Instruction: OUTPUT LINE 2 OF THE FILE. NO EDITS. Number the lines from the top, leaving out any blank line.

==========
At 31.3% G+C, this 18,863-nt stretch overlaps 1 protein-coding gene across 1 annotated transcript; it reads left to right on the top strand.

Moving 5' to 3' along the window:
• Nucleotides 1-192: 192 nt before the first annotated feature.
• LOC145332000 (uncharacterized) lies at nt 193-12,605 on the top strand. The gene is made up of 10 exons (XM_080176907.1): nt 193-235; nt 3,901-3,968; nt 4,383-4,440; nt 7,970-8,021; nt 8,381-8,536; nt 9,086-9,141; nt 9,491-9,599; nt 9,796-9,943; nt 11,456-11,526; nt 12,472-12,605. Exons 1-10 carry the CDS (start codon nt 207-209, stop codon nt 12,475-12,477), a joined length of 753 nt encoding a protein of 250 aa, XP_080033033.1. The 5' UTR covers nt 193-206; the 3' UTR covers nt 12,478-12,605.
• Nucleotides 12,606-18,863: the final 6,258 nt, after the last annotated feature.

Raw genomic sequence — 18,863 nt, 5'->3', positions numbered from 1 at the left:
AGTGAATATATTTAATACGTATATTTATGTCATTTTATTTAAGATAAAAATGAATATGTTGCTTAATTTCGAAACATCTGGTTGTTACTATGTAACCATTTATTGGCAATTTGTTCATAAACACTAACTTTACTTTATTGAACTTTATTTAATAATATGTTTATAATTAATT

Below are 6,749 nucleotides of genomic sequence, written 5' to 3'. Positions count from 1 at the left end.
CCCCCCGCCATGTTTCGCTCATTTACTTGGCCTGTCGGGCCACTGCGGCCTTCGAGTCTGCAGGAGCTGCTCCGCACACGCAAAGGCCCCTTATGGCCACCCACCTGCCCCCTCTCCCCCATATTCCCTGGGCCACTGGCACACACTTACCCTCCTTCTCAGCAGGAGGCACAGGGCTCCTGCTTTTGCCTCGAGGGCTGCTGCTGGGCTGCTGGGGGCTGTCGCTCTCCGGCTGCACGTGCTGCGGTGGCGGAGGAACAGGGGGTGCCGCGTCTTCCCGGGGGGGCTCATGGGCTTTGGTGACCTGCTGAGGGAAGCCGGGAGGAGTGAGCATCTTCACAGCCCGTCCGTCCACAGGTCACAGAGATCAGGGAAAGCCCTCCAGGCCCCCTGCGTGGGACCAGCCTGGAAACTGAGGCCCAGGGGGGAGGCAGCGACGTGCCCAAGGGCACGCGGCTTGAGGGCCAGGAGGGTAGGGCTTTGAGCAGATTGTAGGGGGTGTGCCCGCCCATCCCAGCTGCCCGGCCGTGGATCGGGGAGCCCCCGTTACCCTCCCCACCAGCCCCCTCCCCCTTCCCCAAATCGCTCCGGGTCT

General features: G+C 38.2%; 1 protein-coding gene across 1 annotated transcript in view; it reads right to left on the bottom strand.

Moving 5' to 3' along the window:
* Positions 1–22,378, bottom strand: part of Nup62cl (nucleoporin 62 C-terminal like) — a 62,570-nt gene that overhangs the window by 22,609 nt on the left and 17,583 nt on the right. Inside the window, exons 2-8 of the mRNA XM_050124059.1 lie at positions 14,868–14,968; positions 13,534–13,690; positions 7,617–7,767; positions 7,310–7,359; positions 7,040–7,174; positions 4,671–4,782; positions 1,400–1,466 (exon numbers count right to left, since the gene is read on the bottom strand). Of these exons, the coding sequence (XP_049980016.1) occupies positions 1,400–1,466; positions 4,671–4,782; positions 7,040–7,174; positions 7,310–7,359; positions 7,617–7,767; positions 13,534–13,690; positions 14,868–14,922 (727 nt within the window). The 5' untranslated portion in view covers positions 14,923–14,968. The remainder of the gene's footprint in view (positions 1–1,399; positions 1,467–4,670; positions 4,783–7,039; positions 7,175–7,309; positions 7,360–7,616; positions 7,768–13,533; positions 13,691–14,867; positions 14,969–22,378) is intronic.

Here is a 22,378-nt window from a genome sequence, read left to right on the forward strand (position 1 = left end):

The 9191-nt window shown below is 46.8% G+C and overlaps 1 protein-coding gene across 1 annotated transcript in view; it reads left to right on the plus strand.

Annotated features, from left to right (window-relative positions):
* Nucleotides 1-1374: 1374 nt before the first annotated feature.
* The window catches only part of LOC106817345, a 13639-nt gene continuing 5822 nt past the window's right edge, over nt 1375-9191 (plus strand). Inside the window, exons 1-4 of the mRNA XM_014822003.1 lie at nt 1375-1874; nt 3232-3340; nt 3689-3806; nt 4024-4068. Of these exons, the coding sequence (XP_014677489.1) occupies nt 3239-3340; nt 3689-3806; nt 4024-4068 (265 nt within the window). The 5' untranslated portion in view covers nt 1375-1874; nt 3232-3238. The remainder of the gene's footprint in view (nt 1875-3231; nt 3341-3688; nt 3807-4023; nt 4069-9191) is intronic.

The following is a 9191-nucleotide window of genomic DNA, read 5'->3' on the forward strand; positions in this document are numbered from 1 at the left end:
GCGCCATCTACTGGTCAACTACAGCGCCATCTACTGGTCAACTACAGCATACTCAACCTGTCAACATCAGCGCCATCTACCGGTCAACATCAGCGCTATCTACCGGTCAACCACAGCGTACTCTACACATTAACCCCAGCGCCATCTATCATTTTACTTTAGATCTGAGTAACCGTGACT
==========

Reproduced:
Moving 5' to 3' along the window: